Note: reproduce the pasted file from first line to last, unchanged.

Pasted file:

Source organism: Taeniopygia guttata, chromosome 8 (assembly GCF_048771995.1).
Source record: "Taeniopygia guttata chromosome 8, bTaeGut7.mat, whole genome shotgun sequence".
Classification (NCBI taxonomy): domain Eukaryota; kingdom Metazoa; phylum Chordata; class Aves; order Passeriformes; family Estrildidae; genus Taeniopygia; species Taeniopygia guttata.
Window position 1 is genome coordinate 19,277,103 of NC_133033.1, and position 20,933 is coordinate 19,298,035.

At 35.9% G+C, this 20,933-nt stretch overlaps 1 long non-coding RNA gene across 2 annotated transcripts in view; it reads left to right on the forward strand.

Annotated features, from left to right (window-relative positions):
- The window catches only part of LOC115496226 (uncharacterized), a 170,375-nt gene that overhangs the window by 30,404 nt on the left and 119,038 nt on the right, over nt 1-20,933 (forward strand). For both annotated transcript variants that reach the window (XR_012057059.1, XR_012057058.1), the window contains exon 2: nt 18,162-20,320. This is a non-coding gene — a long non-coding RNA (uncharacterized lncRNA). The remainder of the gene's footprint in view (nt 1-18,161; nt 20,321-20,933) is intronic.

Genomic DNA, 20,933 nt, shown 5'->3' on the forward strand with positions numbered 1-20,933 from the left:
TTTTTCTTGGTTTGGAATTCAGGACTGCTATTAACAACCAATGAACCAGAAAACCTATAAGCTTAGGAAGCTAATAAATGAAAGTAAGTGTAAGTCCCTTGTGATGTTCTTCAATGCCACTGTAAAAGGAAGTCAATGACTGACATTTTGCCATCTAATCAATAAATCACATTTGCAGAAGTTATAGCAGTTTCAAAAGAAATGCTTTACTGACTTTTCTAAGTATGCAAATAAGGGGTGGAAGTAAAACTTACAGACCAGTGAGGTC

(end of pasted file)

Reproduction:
Source organism: Taeniopygia guttata, chromosome 8 (assembly GCF_048771995.1).
Source record: "Taeniopygia guttata chromosome 8, bTaeGut7.mat, whole genome shotgun sequence".
Classification (NCBI taxonomy): domain Eukaryota; kingdom Metazoa; phylum Chordata; class Aves; order Passeriformes; family Estrildidae; genus Taeniopygia; species Taeniopygia guttata.
Window position 1 is genome coordinate 19,277,103 of NC_133033.1, and position 20,933 is coordinate 19,298,035.

At 35.9% G+C, this 20,933-nt stretch overlaps 1 long non-coding RNA gene across 2 annotated transcripts in view; it reads left to right on the forward strand.

Annotated features, from left to right (window-relative positions):
- The window catches only part of LOC115496226 (uncharacterized), a 170,375-nt gene that overhangs the window by 30,404 nt on the left and 119,038 nt on the right, over nt 1-20,933 (forward strand). For both annotated transcript variants that reach the window (XR_012057059.1, XR_012057058.1), the window contains exon 2: nt 18,162-20,320. This is a non-coding gene — a long non-coding RNA (uncharacterized lncRNA). The remainder of the gene's footprint in view (nt 1-18,161; nt 20,321-20,933) is intronic.

Genomic DNA, 20,933 nt, shown 5'->3' on the forward strand with positions numbered 1-20,933 from the left:
TTTTTCTTGGTTTGGAATTCAGGACTGCTATTAACAACCAATGAACCAGAAAACCTATAAGCTTAGGAAGCTAATAAATGAAAGTAAGTGTAAGTCCCTTGTGATGTTCTTCAATGCCACTGTAAAAGGAAGTCAATGACTGACATTTTGCCATCTAATCAATAAATCACATTTGCAGAAGTTATAGCAGTTTCAAAAGAAATGCTTTACTGACTTTTCTAAGTATGCAAATAAGGGGTGGAAGTAAAACTTACAGACCAGTGAGGTC